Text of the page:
Top 10 Reasons to do Business in Florida
Florida’s innovators are preserving fragile ocean ecosystems, “growing” oil at algae farms and making discoveries through virtual simulation.
Today, researchers at public universities and private laboratories all across Florida are making new discoveries in everything from disease prevention and cancer treatment to renewable energy and ocean reef conservation. Twenty-first century Floridians are reinventing the industries that first made the state strong while incorporating new sectors into the mix, such as cleantech, life sciences, information technology, aviation/aerospace, homeland security and defense, financial/professional services, manufacturing, and emerging technologies such as materials science, nanotechnology and marine science. Private research institutes with such recognizable names as Scripps, Burnham, Torrey Pines, SRI and Max Planck have found new “second” homes in Florida, giving rise to burgeoning clusters of like-minded innovators and entrepreneurs and attracting international attention.
All across the state, the move is on to address present and future power demands with innovative solutions and renewable alternatives. With more than $2 billion invested in solar power to date, Florida is on track to become the nation’s 2nd largest producer of solar energy.
In October 2009, Florida Power & Light (FPL) opened the DeSoto Next Generation Solar Energy Center, the world’s largest photovoltaic solar facility. Coming soon are FPL’s Martin Next Generation Solar Energy Center, the world’s first hybrid solar facility, and the Space Coast Next Generation Solar Energy Center at Kennedy Space Center.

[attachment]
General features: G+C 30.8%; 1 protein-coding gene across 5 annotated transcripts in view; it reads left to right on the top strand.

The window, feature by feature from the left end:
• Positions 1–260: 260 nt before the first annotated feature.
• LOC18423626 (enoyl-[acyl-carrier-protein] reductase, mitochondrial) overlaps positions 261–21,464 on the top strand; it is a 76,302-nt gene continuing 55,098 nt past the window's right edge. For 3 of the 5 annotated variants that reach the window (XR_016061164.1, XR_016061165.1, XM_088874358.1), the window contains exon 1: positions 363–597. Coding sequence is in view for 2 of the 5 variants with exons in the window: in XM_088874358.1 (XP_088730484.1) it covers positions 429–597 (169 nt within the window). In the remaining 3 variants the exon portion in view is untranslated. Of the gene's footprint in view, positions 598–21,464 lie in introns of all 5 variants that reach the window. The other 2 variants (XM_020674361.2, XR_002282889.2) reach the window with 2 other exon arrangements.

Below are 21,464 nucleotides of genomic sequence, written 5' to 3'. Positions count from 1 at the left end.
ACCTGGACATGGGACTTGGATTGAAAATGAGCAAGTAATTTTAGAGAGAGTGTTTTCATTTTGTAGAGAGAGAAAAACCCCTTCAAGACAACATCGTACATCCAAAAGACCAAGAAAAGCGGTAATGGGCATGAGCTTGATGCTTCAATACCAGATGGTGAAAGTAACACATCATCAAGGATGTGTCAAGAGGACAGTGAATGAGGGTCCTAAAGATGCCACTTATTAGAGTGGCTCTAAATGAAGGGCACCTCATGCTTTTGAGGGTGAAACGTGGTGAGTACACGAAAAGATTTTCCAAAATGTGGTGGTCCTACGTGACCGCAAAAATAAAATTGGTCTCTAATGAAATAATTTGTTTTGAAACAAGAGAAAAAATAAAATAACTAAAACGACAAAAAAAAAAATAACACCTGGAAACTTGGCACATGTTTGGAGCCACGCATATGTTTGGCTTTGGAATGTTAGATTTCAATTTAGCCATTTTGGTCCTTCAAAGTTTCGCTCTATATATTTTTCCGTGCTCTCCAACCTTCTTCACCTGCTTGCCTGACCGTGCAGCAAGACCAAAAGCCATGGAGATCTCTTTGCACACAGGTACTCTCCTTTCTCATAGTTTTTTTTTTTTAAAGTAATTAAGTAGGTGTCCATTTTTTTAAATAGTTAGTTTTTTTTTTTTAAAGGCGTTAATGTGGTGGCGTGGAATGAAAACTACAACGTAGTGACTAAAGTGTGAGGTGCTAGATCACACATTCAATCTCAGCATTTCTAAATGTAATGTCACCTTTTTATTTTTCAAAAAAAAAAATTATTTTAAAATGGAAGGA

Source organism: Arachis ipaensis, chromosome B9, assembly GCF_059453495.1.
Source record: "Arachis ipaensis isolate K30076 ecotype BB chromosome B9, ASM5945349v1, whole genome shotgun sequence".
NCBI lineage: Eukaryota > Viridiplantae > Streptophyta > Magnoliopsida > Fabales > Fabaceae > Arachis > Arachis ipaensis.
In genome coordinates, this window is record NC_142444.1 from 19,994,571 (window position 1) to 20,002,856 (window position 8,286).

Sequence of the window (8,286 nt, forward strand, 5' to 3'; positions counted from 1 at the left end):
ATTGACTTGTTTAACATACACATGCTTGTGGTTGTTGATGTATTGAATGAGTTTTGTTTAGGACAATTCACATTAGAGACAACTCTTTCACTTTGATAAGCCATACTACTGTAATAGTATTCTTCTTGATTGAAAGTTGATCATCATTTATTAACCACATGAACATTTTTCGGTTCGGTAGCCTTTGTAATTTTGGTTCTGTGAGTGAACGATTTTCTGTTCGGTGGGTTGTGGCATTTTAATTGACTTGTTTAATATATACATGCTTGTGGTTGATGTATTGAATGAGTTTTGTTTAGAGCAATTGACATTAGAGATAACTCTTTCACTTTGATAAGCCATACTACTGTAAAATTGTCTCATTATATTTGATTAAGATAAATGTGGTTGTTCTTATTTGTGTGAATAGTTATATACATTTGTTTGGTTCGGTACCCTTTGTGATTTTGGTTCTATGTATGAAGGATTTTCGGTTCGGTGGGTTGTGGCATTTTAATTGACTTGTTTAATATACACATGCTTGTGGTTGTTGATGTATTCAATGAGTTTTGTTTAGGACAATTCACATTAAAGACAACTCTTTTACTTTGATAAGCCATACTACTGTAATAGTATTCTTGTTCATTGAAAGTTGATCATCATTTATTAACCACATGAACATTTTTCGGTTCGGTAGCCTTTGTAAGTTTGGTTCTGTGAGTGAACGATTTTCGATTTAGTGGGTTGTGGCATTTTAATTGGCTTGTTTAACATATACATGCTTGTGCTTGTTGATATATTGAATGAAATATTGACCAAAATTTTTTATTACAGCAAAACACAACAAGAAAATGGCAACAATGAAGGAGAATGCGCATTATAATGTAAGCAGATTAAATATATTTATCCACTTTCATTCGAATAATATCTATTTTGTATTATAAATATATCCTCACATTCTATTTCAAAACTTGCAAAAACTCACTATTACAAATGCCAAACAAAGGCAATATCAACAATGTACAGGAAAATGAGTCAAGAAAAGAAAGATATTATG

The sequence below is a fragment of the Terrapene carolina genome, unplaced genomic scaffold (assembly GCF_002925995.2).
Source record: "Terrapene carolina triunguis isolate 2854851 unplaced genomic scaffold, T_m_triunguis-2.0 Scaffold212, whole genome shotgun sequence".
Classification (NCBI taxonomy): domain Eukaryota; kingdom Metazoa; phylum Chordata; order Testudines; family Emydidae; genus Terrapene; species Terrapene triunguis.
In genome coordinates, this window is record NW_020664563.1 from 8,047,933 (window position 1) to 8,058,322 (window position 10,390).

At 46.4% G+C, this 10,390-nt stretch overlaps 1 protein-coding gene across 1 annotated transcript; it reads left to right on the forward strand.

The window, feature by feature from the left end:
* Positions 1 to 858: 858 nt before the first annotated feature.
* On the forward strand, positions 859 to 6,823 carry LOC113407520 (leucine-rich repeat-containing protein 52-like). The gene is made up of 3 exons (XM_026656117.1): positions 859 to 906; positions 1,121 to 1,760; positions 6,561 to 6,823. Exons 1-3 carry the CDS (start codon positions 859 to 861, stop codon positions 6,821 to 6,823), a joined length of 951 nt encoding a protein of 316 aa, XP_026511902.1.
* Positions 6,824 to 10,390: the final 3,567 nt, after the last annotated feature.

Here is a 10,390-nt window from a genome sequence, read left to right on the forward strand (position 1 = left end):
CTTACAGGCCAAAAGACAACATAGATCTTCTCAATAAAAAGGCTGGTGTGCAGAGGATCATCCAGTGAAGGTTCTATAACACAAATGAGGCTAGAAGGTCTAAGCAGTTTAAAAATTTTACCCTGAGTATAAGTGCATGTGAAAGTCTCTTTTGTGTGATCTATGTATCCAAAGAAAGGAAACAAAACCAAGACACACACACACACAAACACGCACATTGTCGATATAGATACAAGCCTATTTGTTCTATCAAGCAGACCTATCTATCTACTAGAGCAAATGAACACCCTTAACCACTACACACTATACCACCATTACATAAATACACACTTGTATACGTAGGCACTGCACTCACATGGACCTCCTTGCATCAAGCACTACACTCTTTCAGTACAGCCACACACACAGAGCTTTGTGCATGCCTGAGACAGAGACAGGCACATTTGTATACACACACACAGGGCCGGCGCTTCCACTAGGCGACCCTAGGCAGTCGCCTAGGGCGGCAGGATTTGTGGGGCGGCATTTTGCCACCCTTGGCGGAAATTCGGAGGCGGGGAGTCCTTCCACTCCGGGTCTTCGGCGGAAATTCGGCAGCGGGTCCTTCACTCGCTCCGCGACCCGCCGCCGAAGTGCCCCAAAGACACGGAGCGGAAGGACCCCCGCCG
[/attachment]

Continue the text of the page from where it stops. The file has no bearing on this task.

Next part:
Elsewhere in Florida, Progress Energy customers who elect to temporarily cycle off power to select electrical systems in their homes during periods of peak demand can automatically contribute the money they save to the “SolarWise for Schools” fund. Created by Progress Energy Florida, this special fund is used to purchase photovoltaic systems for Florida schools and to provide resources for solar energy education.
Other energy sources are under development, too. Florida companies are growing algae for its oil and turning citrus and sugar cane waste into ethanol to decrease our dependence on fossil fuels. And by har?nessing the power of the Gulf Stream just off our Atlantic coast, researchers at Florida Atlantic University are testing cleaner, more efficient ways to generate electricity.
To read more about individual researchers, their projects and the importance of innovation in Florida, see our special report, Research Florida: Focus on Innovation.